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Where there is no law, but every man does what is right in his own eyes, there is the least of real liberty
Henry M. Robert

Master of shocking art

Kyiv’s Soviart Gallery is hosting Anatolii Fedirko’s art project “Suprematist Ukraine”
17 December, 2013 - 10:53

This year, nine artists are in line for their past five years’ creative work to be honored by the Shevchenko National Prize of Ukraine. These are Mahdalyna and Mykhailo Belen from the Transcarpathia, Volodymyr Kabachenko from Odesa, Anatolii Fedirko from Chernivtsi, Leopolitans Liubomyr Medvid and Orest Skop, Nadia Nikiforova from Cherkasy, and Kyivites Anatolii Zorko and Liudmyla Mieshkova. Each of them has already held or is planning to hold soon a presentation of their artworks to enable the general public to form an idea of their approach to art.

What is, then, Fedirko’s “Suprematist Ukraine”? His art project is a series of 18 objects, both paintings and sculptures made of wood and metal. The core idea of each artwork is basically the philosophy of Suprematism as a trend in abstract art, established back in the early 20th century by outstanding Ukrainian-Russian avant-garde artist Kazimir Malevich. He created scenery and artist costume sketches for opera Victory over the Sun which premiered in November 1913 in St. Petersburg Luna Park Theater. While working on the performance, the idea of Black Square occurred to him, giving rise to the now world-famous painting from Malevich’s Suprematist cycle.

One recalls that story when looking at Fedirko’s exhibition which put on display his Suprematist Ukraine No. 1, made ??from wood, oil paint, and metal. The artist has depicted vertically divided black square with a smaller yellow square placed within it.

“This work is starting a kind of dialogue between past and contemporary art, represented by Malevich on the one side, and yours truly on the other,” Fedirko reflected. “I put much emphasis also on preserving the traditions established by that outstanding master in the heyday of Suprematism as a non-standard and highly distinctive direction in the avant-garde art of the early 20th century.”

Suprematism, from Latin word supremus, meaning highest, was conceptually manifested in works of artists of the past as combinations of colorful planes, shaped very simply as squares, triangles, circles, and rectangles. They made up an asymmetrical composition reinforced with bright and clean colors.

It is this approach to revealing the artistic image that we observe in another Fedirko’s piece on display, entitled Hello, Professor Malevich. The artist has depicted the maestro of avant-garde art as an abstract sculpture using colored wooden planes, bound together into a solid structure both horizontally and vertically.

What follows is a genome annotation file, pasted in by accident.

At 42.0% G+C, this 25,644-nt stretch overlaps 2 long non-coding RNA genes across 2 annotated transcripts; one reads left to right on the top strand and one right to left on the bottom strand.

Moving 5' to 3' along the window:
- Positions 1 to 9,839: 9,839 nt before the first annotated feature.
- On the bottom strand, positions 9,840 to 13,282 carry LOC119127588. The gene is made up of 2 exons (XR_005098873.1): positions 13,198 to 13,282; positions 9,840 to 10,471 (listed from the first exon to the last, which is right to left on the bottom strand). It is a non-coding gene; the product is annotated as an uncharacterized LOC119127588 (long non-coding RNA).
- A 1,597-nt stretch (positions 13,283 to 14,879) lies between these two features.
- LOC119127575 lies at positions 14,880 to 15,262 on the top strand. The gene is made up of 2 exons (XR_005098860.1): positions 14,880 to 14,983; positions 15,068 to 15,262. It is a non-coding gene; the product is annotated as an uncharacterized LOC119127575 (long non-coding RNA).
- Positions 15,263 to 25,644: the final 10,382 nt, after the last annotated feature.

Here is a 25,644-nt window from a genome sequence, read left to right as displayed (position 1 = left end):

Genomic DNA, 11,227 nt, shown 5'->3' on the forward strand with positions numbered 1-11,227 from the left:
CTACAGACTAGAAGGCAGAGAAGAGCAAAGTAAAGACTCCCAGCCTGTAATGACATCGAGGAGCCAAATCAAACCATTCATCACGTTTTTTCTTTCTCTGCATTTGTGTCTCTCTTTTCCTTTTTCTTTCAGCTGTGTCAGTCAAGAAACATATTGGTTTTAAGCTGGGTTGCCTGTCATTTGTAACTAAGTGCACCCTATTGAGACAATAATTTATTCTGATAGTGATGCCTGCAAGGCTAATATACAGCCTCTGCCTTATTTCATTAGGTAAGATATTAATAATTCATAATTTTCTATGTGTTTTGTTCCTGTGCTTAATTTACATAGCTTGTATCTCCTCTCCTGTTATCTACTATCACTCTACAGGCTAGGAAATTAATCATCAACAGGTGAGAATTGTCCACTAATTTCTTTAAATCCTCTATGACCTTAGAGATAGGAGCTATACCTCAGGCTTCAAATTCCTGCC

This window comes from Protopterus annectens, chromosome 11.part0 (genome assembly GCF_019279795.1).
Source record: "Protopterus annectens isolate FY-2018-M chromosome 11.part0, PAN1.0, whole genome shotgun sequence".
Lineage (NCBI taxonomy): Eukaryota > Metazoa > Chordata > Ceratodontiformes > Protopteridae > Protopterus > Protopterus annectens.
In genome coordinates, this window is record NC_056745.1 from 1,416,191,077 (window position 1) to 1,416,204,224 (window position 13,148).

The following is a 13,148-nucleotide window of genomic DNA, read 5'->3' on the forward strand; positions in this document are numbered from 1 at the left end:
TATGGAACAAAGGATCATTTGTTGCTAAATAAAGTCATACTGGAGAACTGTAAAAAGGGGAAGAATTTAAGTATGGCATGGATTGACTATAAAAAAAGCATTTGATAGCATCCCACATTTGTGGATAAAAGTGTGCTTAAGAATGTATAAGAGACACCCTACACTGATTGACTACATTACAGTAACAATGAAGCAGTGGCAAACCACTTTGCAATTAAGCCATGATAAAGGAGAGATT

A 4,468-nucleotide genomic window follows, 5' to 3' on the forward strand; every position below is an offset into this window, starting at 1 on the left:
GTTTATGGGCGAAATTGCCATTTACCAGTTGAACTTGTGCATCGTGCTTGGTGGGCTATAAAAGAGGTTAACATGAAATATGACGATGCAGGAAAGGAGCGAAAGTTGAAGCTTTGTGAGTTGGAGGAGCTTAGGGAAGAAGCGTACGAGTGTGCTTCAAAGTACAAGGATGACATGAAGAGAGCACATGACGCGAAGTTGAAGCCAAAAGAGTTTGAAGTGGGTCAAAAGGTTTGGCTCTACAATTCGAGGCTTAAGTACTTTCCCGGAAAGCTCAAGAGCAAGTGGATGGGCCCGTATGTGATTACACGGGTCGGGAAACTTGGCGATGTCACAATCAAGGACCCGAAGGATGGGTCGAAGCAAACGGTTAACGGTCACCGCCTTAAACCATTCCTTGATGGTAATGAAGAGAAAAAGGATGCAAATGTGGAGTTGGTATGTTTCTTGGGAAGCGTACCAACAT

Generally, Fedirko has become known as a shocking art creator over the past decade. His artwork displays are often accompanied by provocative performances. For example, his 1995 exhibition “Ukrainian Fall with Friends” involved a boar killed in the presence of the audience, right there at the gallery amid paintings. One can also recall his 2004 art project “Golgotha.UA,” when the artist himself represented Jesus Christ, bearing a heavy cross on his shoulders downhill towards Kamianets-Podilsky fortress. Another equally shocking project (NoN) Cult included a stylized monument to Ukrainian oligarch Dmytro Firtash, exhibited in the center of Chernivtsi in the summer of 2010.

Some fans of contemporary Ukrainian art reject Fedirko’s works, others like them. The only thing that unites both groups is the emotions that arise immediately as one looks at the controversial artist’s pieces, unusual in their expressive form and inner meaning alike.


Anatolii Fedirko was born on April 7, 1958 in Chernivtsi. He graduated from Kyiv State Art Institute in 1986 and has participated in numerous exhibitions both in Ukraine and abroad since 1987. The artist won the first prize at the Pan Ukraine International Biennale of Contemporary Art in Dnipropetrovsk in 1992, the first prize at the International Print Triennial in Krakow (Poland) in 2003, an honorary diploma at the International Experimental Engraving Biennial in Mogos, Bucharest (Romania) in 2008, and obtained an Austrian government scholarship in 1998.

Fedirko has been a member of the National Union of Artists of Ukraine since 1992, and a member of the BZh-ART All-Ukrainian Creative Union of Artists since 1998. He is currently a full-time artist.

By Taras HOLOVKO. Photo illustrations from Fedirko’s personal archive
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